Monday, February 7, 2011

To err is human, not unpatriotic.

Christina Aguilera did not ruin the national anthem.

I, for one, feel bad for Christina Aguilera. What should have been the highlight of her singing career (yes, even above five Grammys) has instead become a launch pad to criticize her beyond her lyrical flub and into her singing-style, preparation, and even her patriotism. I'm sure she is feeling beyond embarrassed, today.

For any American singer, being requested to perform the “Star Spangled Banner”—a notoriously difficult piece besides being the national anthem—is a great honor at any event. For the Super Bowl, the most viewed television program annually, the honor is magnified beyond calculation. Whatever one thinks about her music or singing style, Christina Aguilera takes her musicianship seriously. So it is an honor that I doubt she took lightly, as is being supposed by so many.

By all accounts, she was devastated after botching the performance. But in the moment, she did what any good performer is trained to do: she kept going (thereby proving she was doing it live). Later, she did something that, generally, performers don’t often do. She apologized* for the error.

I find it lamentable is that she felt the need to affirm her patriotism in that apology. And it was not without cause; her patriotism was one of the things questioned after the flub. It is embarrassing enough to screw-up the nation’s most well-known and beloved song in front of the largest possible audience. But that only makes her human, not a closet revolutionary who secretly covets the end of America. Besides rocking the vote, the singer has kept her politics to herself. (And what is the Washington Post’s excuse for needing to issue its correction?)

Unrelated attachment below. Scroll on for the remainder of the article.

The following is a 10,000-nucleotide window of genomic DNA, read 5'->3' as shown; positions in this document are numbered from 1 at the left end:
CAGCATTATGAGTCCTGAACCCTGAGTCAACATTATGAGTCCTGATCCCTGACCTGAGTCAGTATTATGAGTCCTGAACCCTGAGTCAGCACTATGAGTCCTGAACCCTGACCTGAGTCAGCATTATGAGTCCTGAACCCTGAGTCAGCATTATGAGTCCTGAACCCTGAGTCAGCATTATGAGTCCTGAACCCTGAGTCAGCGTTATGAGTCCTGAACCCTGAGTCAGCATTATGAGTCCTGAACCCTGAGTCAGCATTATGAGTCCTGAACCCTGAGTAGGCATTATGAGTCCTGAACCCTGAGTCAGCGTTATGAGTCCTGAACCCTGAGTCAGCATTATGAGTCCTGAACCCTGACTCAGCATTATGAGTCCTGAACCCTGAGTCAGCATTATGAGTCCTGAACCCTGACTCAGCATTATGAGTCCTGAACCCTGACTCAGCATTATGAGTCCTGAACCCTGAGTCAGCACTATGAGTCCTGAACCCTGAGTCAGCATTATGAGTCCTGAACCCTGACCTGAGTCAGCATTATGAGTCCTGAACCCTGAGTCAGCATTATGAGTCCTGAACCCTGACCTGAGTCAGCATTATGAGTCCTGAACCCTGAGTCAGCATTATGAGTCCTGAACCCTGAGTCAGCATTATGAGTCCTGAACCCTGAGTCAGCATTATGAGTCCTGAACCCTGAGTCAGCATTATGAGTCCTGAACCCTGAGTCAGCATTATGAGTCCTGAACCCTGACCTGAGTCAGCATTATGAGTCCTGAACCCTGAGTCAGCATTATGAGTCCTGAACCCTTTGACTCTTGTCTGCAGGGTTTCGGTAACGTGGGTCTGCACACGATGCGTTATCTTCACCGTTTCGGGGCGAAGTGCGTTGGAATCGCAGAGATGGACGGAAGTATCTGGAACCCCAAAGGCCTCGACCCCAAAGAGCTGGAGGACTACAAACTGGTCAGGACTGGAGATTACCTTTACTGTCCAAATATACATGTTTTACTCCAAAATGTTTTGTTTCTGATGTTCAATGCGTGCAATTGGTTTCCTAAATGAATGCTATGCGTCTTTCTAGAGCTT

I’m not hopping onto the tone-down-the-rhetoric bandwagon; I’ve got my ticket booked for the let’s-be-serious special. Patriotism does not imbue anyone with a supernatural ability to sing the national anthem perfectly every single time any more than religious faith prevents one from ever misquoting scripture.

Christina has also been accused of making an egotistical display of vocal gymnastics that distracted her from the lyrics. But Christina is famous for her vocal dexterity—I think she has it down. To invite her to sing the anthem is to request she bring her unique style. For her to leave that out of her performance would have been a shortchanging. I take such criticism as a dislike for her vocal style, which is just a matter of taste. Anyone insisting that the anthem ought to only be sung the “right” way needs to stop talking like an ugly liberal stereotype of conservatism.

Christina Aguilera says she loves this country and was merely caught up in the moment; she should at least be taken at her word. Whatever she did to the anthem, she did not defile it. Our national song and our pride are more durable than that.

(By the way, halftime was not the Black Eyed Peas best moment. Just sayin'.)

Afterthoughts:
  1. To those insisting that the "Star Spangled Banner" ought only to be sung in a reverential manner, consider that Francis Scott Key's poem was set to the tune of a popular British drinking song. By that standard alone, it is wholly appropriate to sing our national anthem in a popular style. 
  2. While the mark of a professional performer certainly includes controlling your nerves before a large audience, keep in mind there is literally no larger audience than that watching the Super Bowl.
  3. If you don't like a particular style of music or singing, that's fine. But before you go on about how terrible it is, first tell me what kind of music you like so I can tell you how it is crap, too. 
  4. Additional thoughts
*It’s been pointed out to me that Christina Aguilera never actually uttered the words “I’m sorry.” If that is what is required for you to acknowledge an apology, I suggest you develop a better understanding of “spirit” and keep your criticisms to yourself in the meantime.

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